'Author of kindergarten': Former Liberal politician Shirley Dysart mourned

'Author of kindergarten': Former Liberal politician Shirley Dysart mourned

As thousands of children across New Brunswick head to class this morning, the woman who helped bring full-day public kindergarten to the province is being mourned.

Shirley Dysart, who led the introduction of a universal kindergarten program in New Brunswick in 1991, died in Saint John on Wednesday. She was 88.

Dysart, a former teacher and Liberal politician, spearheaded the initiative while serving as the province's first female education minister in the Frank McKenna government.

​"She'll have many items in her legacy, but probably most important in terms of her political legacy, would be her contribution to education," said McKenna, describing her as "the author of kindergarten in New Brunswick."

"The respect the teachers had for her allowed her to negotiate a deal that was extremely difficult at the time because of lack of money, but based on trust, we were able to get kindergarten implemented and that was a great feather in her cap."

​Dysart was also the first woman to chair Saint John's school board, the first female speaker of the legislature and the first woman to serve as the leader of a party as interim Liberal leader in 1985.

"Every role she took was a trail-blazing role," said McKenna. "And she did it all with great confidence and grace. She had a wonderful grace about her that everybody couldn't help but remark upon."

McKenna, who is currently in Colombia, said he regrets he won't be able to attend Dysart's funeral, but considers it a "privilege" to have served with her.

'Wonderful person'

Jim Lockyer, a fellow cabinet minister under McKenna, also remarked on Dysart's "grace" and "elegance." 

"She was a wonderful person," he said.

Aldea Landry, who was elected in 1987 and also served as a minister in the McKenna government, said Dysart was "really well-respected. More than respected, she was loved."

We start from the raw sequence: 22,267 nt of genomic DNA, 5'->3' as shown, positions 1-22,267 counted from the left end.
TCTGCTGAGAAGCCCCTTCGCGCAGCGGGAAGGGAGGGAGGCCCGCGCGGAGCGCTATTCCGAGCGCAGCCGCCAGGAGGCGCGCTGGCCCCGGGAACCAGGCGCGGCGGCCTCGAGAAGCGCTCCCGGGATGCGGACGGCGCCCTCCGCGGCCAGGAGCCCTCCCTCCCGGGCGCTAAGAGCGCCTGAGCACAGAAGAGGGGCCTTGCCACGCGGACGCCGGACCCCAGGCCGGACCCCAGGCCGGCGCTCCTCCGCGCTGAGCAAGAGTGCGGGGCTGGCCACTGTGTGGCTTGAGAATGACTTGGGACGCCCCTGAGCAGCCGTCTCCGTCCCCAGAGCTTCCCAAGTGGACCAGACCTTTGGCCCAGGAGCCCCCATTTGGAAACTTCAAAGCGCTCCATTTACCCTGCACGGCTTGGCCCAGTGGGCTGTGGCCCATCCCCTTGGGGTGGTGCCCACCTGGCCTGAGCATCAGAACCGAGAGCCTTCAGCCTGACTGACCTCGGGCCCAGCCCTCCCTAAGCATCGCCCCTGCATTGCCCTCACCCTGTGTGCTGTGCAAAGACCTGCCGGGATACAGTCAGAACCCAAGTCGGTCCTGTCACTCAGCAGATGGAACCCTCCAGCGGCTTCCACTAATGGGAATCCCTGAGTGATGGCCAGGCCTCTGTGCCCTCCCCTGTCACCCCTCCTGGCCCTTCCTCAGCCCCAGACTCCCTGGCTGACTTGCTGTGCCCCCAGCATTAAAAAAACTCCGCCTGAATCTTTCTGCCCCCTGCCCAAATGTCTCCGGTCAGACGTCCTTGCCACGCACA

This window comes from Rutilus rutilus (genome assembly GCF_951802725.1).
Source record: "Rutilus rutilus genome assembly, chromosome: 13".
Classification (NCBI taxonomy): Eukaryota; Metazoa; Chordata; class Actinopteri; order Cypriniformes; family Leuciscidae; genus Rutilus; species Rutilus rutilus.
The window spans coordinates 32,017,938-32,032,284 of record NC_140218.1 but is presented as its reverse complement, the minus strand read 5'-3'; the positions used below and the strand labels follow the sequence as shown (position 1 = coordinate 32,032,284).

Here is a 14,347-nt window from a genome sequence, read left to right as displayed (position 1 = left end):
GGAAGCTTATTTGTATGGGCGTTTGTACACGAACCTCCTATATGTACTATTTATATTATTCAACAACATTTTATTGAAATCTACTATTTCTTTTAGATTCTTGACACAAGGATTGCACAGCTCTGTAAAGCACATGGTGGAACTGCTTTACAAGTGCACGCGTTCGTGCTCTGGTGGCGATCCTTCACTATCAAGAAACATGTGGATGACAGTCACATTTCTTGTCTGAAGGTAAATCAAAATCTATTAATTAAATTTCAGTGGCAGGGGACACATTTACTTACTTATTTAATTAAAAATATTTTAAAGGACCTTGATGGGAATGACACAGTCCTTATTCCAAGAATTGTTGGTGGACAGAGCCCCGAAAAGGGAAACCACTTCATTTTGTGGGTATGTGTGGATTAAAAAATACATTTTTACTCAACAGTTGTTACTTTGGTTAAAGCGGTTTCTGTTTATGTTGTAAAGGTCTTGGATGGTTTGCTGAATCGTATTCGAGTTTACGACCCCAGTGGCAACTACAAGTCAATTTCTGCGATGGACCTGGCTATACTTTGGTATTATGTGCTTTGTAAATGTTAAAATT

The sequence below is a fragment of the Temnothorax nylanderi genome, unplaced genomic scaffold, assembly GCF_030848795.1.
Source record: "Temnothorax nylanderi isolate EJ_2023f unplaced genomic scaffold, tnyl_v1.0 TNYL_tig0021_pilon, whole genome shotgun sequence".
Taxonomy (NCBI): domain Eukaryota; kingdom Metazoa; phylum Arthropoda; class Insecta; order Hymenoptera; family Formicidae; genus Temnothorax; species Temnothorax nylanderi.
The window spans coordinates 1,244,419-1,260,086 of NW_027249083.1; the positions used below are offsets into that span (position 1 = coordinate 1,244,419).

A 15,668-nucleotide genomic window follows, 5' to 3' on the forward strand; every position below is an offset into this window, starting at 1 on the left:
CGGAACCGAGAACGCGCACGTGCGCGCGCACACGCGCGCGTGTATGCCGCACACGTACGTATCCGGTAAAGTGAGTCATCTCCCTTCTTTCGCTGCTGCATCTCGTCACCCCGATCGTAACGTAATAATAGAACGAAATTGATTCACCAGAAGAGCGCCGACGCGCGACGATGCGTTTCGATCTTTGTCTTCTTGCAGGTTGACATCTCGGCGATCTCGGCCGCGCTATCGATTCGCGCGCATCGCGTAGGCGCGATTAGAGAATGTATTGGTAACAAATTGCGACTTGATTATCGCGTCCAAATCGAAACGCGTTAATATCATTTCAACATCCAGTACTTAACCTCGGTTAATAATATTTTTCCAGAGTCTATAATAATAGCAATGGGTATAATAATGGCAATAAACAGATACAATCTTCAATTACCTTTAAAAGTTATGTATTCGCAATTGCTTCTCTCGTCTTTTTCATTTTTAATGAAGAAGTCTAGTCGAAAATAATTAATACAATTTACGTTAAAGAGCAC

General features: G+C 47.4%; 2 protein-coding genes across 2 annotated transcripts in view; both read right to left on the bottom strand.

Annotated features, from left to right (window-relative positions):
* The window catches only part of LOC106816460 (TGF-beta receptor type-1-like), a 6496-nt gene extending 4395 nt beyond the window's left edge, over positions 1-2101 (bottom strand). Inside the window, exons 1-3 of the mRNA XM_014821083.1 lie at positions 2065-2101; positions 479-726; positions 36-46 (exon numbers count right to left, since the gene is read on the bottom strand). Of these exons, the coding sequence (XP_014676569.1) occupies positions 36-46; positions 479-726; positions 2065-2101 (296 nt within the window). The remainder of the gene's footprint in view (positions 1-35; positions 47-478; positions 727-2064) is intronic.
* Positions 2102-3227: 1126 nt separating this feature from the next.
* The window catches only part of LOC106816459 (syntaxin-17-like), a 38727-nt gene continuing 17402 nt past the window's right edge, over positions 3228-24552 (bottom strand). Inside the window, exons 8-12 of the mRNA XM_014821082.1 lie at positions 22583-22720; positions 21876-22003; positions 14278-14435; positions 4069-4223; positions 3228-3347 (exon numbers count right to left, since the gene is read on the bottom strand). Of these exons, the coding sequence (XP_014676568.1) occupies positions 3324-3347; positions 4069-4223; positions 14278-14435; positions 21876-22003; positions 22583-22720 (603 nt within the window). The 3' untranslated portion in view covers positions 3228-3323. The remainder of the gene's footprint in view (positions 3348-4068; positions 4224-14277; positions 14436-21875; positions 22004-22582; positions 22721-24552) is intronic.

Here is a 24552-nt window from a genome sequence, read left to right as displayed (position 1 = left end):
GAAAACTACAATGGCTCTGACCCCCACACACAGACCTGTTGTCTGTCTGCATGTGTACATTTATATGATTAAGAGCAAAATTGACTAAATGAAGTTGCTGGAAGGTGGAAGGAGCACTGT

Landry credited Dysart for helping her "learn the ropes," including "how to navigate with male colleagues in cabinet and in caucus."

"Just watching her operate respectfully, but firmly, collaboratively … that was a winning situation for me. It was very, very helpful."

Landry said she also accompanied Dysart when she visited several schools.

"I saw her understanding of education but also her empathy for the teachers and the school boards and the many demands. She was a pro, no question."

​Dysart, who was elected in 1974 as the MLA for what was then the Saint John North riding, and re-elected four times before leaving politics in 1995, "took the view that public service was an honourable thing," said her son, Britt.

She "always believed that continued outside of politics – through her charitable involvement and through her continued support of youth. She saw her life as a continuum."

He believes his mother's childhood helped shape her desire to contribute.

She grew up in a poor area of Saint John during economically challenging times, he said. She was the eldest of eight children and helped raise her siblings while both her parents worked multiple jobs.

"She always had a feeling that as she went on teachers' college and then a Beaverbrook overseas scholar, she felt that she had to give back, and that was it."